There are many variations on the traditional Eggs Benedict including Eggs Blackstone, which substitutes ham for the streaky bacon and adds a tomato slice. Eggs Florentine substitutes spinach for the ham. There’s also a Country Benedict, sometimes known as Eggs Beauregard, which replaces the English muffin, ham and hollandaise sauce with a biscuit, sausage patties, and country gravy. The poached eggs are replaced with eggs fried to your liking. There are many other variations of this simple, yet classic, construction. We’ll stick to our own versions of Eggs Benny which for us means having poached eggs, toast of some kind, some sort of meat or sauté of vegetable, and all topped with a creamy sauce – hollandaise, mornay, or béchamel. So, now there is no urgent need to run to the store for English muffins and Canadian bacon. Just use what you have on hand and call it Eggs Benny.

Eggs Benny

Crisp bacon, sauteed chard, and creamy hollandaise sauce in another Eggs Benny brunch.

(serves two)

4 Poached Eggs
4 slices of Toast (your choice)
4 slices meat (cooked bacon, prosciutto, Canadian bacon, crab meat, etc.)
and/or a sauté of leafy green vegetables (chard, kale, spinach, endive, etc.) or fresh greens (arugula, dandelion greens, escarole, etc.)
Hollandaise, mornay, or béchamel (your choice)

For poached eggs: In one sauce pan, boil hot water. In a separate skillet, simmer water. Boil the eggs in the sauce pan, with the shells on for 30 seconds. This will help to keep the whites together when poaching them. Crack each egg into one of four separate ramekins. In the skillet with simmering water, slowly pour the eggs one at a time. Allow to simmer for 3-5 minutes or until the whites are cooked and the yolks are still soft to the touch.

Alternately, you can also add a tablespoon of vinegar to the skillet water to help keep the egg whites together, but the eggs will take on the vinegar flavor.

Bechamel Sauce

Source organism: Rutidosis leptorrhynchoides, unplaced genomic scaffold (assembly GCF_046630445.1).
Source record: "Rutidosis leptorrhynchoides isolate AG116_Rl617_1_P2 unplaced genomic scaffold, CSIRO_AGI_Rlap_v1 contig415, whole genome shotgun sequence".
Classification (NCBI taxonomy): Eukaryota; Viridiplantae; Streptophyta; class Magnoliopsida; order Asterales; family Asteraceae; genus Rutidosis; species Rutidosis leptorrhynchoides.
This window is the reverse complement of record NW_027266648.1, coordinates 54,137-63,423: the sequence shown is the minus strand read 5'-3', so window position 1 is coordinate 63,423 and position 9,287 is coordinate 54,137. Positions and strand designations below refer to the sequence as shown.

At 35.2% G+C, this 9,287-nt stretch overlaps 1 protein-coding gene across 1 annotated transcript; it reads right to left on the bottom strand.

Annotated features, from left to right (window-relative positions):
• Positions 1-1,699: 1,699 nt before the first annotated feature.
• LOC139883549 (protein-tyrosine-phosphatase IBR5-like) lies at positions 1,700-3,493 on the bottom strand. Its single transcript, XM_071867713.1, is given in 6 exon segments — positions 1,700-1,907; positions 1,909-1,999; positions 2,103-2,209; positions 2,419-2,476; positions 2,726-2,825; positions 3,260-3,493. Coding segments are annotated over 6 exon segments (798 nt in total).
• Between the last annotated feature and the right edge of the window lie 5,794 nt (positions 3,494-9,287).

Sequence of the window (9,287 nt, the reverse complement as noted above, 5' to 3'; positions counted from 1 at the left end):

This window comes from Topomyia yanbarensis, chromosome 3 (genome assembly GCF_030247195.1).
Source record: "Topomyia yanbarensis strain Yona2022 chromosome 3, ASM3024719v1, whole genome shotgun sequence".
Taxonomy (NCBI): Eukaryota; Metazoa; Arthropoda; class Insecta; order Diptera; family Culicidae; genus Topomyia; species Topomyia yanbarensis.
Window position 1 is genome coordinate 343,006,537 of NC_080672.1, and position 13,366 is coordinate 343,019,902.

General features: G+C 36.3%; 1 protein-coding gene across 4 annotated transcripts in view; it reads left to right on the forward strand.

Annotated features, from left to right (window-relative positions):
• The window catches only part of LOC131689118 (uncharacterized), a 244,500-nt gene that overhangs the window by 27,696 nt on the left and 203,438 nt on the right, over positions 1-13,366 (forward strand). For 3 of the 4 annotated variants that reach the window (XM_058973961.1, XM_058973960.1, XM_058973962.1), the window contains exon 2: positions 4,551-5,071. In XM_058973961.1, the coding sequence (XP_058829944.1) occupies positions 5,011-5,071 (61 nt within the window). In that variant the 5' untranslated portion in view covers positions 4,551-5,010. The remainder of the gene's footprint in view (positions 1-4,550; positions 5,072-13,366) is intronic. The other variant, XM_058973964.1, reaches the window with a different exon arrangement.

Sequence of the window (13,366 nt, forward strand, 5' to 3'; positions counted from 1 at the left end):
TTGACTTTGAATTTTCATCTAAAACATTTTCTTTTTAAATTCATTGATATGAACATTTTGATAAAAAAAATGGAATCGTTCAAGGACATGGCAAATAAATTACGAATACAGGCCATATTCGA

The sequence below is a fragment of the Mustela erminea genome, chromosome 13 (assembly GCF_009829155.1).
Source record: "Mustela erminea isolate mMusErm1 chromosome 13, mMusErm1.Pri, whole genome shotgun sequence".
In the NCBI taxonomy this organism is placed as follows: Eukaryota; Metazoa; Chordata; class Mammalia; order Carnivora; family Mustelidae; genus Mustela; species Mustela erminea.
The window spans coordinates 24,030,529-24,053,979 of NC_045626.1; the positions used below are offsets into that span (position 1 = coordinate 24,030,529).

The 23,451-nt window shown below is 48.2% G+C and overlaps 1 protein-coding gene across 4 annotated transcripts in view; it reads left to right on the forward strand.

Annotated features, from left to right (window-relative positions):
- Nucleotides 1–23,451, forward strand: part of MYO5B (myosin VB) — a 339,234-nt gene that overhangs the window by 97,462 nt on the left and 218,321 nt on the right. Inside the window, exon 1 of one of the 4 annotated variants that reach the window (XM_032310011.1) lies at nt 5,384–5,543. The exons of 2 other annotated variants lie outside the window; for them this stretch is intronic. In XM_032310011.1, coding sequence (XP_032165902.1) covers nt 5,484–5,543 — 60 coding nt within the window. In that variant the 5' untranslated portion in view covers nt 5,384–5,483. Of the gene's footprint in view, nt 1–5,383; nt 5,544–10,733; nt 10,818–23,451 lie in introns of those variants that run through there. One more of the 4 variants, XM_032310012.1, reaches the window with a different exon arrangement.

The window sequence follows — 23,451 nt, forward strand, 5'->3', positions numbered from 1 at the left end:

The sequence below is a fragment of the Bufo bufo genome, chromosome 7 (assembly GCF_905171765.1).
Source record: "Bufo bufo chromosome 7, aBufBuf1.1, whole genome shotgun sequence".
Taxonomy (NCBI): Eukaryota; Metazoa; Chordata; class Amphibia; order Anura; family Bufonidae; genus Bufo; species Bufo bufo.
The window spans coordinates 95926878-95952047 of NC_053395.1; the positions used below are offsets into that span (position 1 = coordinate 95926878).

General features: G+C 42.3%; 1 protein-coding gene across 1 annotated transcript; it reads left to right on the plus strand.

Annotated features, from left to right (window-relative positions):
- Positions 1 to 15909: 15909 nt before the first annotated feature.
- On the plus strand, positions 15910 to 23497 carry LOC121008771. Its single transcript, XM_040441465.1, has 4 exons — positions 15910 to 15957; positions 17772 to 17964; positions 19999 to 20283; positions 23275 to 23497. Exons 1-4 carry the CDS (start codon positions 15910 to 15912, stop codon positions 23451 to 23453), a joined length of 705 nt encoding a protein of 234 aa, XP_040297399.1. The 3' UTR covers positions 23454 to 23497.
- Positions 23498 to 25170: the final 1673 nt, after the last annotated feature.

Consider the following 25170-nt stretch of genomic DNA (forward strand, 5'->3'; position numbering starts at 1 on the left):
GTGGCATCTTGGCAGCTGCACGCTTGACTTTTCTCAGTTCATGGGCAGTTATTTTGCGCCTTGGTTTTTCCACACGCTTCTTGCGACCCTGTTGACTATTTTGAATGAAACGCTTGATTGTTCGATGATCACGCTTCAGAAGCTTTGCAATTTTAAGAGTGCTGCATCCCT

1 ½ cups whole milk
1 Bay leaf
2 tablespoons unsalted butter
2 tablespoons unbleached all-purpose flour
Sprig of fresh thyme (optional)

Warm milk, bay leaf and thyme, if using, in a saucepan over low heat.

While milk is warming, create a roux by melting the butter in a separate saucepan over medium heat. When completely melted, add flour and whisk constantly, approximately 2 minutes, being careful not to brown the roux. Take out the bay leaf and thyme from the milk. Pour the hot milk into the roux while continuing to whisk until roux and milk are completely incorporated. Season with salt and white pepper and continue to whisk until sauce begins to thicken.

Mornay Sauce
1 Sauce Béchamel
1 cup grated cheese(s) (cheddar, Swiss, Parmesan, Gruyère, etc.)

Sauce béchamel becomes sauce mornay when the cheese is added. If you intend to add the cheese, be sure to remove the sauce from heat before whisking in the cheese. Serve hot.

To assemble: place the toast on the plate, then add the meat and/or vegetables. Place the poached eggs on top and then drizzle with the sauce of your choice. Decorate with a pinch of cayenne pepper or paprika. Serve at once.

Note: Leftover béchamel or mornay can be stored in an airtight container in the refrigerator for three or four days. Refrigerated, béchamel becomes very thick. Add it to scrambled eggs or sautéed greens for added creaminess. Or, spread it over rustic bread and toast under the broiler for a delicious open-faced croque.